No number has captured the attention and imagination of people through the ages as much as the ratio of the circumference of a circle to its diameter.
pi (sometimes written pi) is a mathematical constant that is the ratio of the circumference of a circle to its diameter. p is approximately equal to 3.14. Many formulae in mathematics, science, and engineering involve p, which makes it one of the most important mathematical constants.
It is interesting to see many facets of p and humankind’s fascination with it—from the ancient Egyptians and Archimedes to Leonardo da Vinci and the modern-day computers that have calculated the value of pi to eight billion digits.
Throughout the history of mathematics, there has been much effort to determine the value of p more accurately and to understand its nature.
Decimal representation of p never ends and never repeats. The decimal representation of p truncated to 50 decimal places is: 3.1415926535897932384626 4338327950288419716939937510.
The fact that ratio of circumference to the diameter of a circle is a constant was known for ages. However, the first instance of mentioning something similar to pi still remains a mystery. Most probably Egyptians mentioned about this constant in their writings in papyrus scroll as early as 1650 BC. There is good evidence that value as 256/81 was used as a value for this constant. Babylonians around the same time used 25/8 as the value of this constant.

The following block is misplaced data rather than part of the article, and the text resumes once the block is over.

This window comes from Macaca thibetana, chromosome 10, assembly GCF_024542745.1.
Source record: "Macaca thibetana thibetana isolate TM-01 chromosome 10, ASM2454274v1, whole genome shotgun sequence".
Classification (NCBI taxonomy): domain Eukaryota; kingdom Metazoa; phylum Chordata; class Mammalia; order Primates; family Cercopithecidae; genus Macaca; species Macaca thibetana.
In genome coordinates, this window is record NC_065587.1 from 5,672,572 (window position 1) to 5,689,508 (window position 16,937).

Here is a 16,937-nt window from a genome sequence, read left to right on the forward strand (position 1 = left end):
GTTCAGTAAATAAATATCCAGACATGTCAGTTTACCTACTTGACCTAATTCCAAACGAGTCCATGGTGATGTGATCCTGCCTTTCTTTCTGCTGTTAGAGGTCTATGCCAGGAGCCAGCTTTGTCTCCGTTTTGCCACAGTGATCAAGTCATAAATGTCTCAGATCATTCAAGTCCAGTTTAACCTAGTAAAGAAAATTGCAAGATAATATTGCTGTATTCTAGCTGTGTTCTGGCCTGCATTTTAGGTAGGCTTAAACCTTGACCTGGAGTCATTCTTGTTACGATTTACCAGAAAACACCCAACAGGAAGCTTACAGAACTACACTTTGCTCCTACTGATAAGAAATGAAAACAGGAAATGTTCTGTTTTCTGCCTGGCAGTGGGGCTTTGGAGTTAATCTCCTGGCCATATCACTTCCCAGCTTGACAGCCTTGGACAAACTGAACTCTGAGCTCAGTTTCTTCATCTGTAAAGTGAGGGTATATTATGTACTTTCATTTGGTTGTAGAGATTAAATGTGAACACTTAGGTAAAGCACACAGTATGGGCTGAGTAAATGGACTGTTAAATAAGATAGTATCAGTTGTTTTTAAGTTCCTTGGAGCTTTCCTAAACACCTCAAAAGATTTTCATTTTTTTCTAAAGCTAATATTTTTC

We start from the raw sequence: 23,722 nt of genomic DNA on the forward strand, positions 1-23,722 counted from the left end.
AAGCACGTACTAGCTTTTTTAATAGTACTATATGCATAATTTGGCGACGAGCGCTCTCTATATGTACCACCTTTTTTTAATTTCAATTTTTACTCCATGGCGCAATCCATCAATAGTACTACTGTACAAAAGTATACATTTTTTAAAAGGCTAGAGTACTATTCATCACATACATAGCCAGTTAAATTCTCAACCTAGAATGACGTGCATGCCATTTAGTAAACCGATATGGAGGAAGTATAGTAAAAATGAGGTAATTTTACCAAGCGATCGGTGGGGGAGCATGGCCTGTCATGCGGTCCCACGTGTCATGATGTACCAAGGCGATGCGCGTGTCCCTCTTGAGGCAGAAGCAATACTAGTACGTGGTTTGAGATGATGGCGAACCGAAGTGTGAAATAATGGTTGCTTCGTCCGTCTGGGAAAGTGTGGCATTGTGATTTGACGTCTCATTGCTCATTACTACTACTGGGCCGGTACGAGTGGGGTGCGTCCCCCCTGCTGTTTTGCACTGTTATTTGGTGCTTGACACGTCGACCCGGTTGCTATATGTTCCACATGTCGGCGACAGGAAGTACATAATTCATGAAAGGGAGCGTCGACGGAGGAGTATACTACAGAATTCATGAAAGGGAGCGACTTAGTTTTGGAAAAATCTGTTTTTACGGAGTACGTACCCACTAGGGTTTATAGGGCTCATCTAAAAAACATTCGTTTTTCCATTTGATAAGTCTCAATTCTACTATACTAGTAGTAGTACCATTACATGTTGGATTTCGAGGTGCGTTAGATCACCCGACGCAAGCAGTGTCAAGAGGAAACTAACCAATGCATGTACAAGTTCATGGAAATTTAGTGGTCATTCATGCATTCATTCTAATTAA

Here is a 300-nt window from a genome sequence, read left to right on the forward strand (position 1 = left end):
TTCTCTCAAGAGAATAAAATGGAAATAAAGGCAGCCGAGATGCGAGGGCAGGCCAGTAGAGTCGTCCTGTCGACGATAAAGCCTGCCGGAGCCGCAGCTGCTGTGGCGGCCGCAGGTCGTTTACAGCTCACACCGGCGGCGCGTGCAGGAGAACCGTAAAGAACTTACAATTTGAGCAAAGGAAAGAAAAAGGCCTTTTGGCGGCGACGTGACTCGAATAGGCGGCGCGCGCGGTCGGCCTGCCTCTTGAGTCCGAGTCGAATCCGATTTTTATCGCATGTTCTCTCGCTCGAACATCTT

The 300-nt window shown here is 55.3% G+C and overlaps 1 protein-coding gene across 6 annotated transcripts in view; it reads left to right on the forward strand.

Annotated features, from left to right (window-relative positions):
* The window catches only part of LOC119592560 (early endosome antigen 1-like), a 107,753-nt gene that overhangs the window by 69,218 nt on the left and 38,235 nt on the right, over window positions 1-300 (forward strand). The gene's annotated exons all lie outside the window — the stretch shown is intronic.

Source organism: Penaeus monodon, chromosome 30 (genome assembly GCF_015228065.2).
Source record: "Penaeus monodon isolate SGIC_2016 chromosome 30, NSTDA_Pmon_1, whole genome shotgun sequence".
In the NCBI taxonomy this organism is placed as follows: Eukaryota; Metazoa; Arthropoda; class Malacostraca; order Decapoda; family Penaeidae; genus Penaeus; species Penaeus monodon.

Archimedes provided the first theoretical calculation of pi around 200 BC. He said the constant takes the value between 223/71 and 22/7. The interesting thing is that he did not claim to know the exact value of p; rather he mentioned about the boundary of values between which pi exists. He used pure geometry, using the circle and regular polygons in deriving his expressions in term of fractions.
Indian mathematician Aryabhata made an approximation of pi using regular polygon of 384 sides and he gave the value as 62832/2000, which is equal to 3.1416 and was correct up to four decimal places.
During the year 1400, another Indian mathematical genius, Madhava, from Cochin, use series to calculate p. He used the following series:
p/14 = 1 – 1/3 + 1/5 …
And from this series, he calculated the approximate value of p as 3.14159265359, which was correct up to 11 decimal places. Historically, this was a great achievement since his European colleagues were still way behind this approximation during the same time.
The Indian mathematical prodigy Ramanujan discovered some new infinite series formula in 1910, but its importance was re-discovered around late 70s long after his death. With each addition of term in Ramanujan’s series could give approximately additional eight digits to p. During the year 1985, the value of pi up to 17 million digits was accurately computed using this formula.
The challenge of computing p has stimulated researches in many advanced areas of science and engineering which led to many new discoveries and many new algorithms in the field of mathematics.